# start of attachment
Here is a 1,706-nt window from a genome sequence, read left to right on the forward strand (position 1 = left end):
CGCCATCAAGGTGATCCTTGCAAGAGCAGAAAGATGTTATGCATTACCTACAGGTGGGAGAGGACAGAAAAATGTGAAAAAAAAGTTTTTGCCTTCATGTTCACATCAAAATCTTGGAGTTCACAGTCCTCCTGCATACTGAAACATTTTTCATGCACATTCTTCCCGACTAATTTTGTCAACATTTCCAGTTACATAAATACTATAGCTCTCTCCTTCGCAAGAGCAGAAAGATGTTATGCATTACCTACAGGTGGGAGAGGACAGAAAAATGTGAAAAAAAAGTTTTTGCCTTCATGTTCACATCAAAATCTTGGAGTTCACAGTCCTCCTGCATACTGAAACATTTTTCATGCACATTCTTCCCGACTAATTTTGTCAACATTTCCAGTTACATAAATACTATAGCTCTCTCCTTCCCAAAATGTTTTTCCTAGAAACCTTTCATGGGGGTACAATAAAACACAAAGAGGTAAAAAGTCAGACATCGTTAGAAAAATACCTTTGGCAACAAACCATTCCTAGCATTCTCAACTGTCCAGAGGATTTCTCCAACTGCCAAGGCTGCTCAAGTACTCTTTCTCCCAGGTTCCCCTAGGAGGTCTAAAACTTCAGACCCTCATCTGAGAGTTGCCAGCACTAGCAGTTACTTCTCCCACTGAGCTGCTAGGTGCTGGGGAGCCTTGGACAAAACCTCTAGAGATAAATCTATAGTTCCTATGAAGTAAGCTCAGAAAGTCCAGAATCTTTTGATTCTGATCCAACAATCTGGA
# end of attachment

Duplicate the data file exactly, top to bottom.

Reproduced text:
Here is a 1,706-nt window from a genome sequence, read left to right on the forward strand (position 1 = left end):
CGCCATCAAGGTGATCCTTGCAAGAGCAGAAAGATGTTATGCATTACCTACAGGTGGGAGAGGACAGAAAAATGTGAAAAAAAAGTTTTTGCCTTCATGTTCACATCAAAATCTTGGAGTTCACAGTCCTCCTGCATACTGAAACATTTTTCATGCACATTCTTCCCGACTAATTTTGTCAACATTTCCAGTTACATAAATACTATAGCTCTCTCCTTCGCAAGAGCAGAAAGATGTTATGCATTACCTACAGGTGGGAGAGGACAGAAAAATGTGAAAAAAAAGTTTTTGCCTTCATGTTCACATCAAAATCTTGGAGTTCACAGTCCTCCTGCATACTGAAACATTTTTCATGCACATTCTTCCCGACTAATTTTGTCAACATTTCCAGTTACATAAATACTATAGCTCTCTCCTTCCCAAAATGTTTTTCCTAGAAACCTTTCATGGGGGTACAATAAAACACAAAGAGGTAAAAAGTCAGACATCGTTAGAAAAATACCTTTGGCAACAAACCATTCCTAGCATTCTCAACTGTCCAGAGGATTTCTCCAACTGCCAAGGCTGCTCAAGTACTCTTTCTCCCAGGTTCCCCTAGGAGGTCTAAAACTTCAGACCCTCATCTGAGAGTTGCCAGCACTAGCAGTTACTTCTCCCACTGAGCTGCTAGGTGCTGGGGAGCCTTGGACAAAACCTCTAGAGATAAATCTATAGTTCCTATGAAGTAAGCTCAGAAAGTCCAGAATCTTTTGATTCTGATCCAACAATCTGGA